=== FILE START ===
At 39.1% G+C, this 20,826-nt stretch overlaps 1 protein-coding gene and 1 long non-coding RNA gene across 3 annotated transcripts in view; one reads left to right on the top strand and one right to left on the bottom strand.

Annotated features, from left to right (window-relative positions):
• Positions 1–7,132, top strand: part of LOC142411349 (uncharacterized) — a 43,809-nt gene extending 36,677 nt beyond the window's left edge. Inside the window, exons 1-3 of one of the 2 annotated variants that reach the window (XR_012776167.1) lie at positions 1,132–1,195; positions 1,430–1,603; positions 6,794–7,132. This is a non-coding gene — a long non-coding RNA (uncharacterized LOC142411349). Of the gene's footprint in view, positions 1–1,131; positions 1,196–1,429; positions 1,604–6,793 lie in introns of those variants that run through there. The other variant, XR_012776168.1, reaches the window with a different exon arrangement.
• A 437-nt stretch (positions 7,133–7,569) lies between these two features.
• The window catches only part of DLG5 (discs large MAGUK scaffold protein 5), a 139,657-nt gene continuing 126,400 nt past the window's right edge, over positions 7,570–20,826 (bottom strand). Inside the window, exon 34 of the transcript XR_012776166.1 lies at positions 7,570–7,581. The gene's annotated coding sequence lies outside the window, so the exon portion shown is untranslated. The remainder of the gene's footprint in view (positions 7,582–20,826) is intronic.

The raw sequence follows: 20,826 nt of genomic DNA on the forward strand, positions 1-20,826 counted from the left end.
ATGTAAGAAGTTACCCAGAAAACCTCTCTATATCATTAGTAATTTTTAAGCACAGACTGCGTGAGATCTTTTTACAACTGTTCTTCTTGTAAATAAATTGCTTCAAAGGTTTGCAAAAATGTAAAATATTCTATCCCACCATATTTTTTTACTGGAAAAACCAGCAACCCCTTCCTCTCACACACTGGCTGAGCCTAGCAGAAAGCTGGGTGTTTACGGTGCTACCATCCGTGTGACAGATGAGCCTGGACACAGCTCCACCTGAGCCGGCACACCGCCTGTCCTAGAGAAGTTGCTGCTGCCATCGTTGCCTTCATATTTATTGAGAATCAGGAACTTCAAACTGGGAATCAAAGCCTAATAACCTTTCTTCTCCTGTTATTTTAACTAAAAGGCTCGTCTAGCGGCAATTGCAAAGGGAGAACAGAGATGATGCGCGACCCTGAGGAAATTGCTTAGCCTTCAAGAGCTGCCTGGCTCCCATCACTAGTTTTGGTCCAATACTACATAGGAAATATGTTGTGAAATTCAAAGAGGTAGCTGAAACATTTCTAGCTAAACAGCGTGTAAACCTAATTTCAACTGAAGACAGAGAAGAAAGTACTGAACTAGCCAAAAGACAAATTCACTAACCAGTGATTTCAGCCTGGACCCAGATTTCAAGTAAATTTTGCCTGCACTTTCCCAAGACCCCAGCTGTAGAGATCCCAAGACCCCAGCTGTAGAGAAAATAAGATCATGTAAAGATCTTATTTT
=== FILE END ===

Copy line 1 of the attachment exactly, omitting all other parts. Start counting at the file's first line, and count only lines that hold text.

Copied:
At 39.1% G+C, this 20,826-nt stretch overlaps 1 protein-coding gene and 1 long non-coding RNA gene across 3 annotated transcripts in view; one reads left to right on the top strand and one right to left on the bottom strand.